I’m cycling my way to work and back again, which takes up at least 90 minutes a day, but it’s worth it. It’s not just the exercise, it’s feeling the open landscape around me. I love that strange, wintry beauty of fields and meadows covered in hoar frost. Throw in some fog and it manages to be both magical and mundane. I love the strange effect of having frost on my coat and even gloves, courtesy of fog combined with windchill.
The strange thing: I swear I can feel the first hint of spring beneath it, like the fresh, new skin of a snake about to shed her current coat of scales. It’s like the shrubs and trees are already in grid position, waiting just for a few mild, sunny days to push out the first hint of green and get a head start in that slow, silent race for sunlight. In a few weeks, most shrubs and trees will have that first haze of spring green around them. Another month or two, and they’ll explode in leaves and blossoms.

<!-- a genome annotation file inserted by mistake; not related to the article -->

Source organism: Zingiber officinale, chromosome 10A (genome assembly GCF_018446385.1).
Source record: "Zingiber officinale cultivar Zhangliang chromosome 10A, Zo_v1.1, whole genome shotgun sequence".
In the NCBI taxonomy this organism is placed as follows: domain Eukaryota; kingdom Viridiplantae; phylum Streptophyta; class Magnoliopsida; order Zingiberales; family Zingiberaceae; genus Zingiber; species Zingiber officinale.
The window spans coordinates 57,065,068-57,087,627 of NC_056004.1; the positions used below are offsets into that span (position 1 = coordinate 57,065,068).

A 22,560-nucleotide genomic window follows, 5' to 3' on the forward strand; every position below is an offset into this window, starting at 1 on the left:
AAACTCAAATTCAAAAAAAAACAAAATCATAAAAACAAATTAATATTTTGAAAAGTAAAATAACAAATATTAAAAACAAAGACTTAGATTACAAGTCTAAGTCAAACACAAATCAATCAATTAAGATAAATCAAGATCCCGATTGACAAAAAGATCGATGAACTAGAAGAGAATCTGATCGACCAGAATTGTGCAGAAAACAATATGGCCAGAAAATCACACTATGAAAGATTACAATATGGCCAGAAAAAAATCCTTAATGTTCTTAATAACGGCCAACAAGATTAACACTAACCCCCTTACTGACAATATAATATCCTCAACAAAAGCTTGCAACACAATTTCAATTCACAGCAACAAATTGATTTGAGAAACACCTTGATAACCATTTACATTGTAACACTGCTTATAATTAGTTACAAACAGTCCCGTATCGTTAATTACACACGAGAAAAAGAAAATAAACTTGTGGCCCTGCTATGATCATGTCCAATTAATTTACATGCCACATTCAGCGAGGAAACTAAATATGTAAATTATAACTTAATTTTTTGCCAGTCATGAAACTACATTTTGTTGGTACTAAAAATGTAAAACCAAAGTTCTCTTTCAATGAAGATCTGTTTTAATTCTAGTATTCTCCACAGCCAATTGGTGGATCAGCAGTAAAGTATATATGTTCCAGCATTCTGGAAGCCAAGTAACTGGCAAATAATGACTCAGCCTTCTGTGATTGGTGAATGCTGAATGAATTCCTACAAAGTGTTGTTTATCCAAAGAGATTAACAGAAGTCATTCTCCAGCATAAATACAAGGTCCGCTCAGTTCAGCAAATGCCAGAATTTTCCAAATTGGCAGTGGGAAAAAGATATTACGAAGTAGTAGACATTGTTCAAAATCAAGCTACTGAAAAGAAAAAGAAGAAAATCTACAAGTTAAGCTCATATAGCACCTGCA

Living in a small city, I know that anyway; probably a long-term effect of having grown up with gardens and plants. But one hour of cycling through open landscape and I can feel it all around me, under that thin, frost-dusted surface.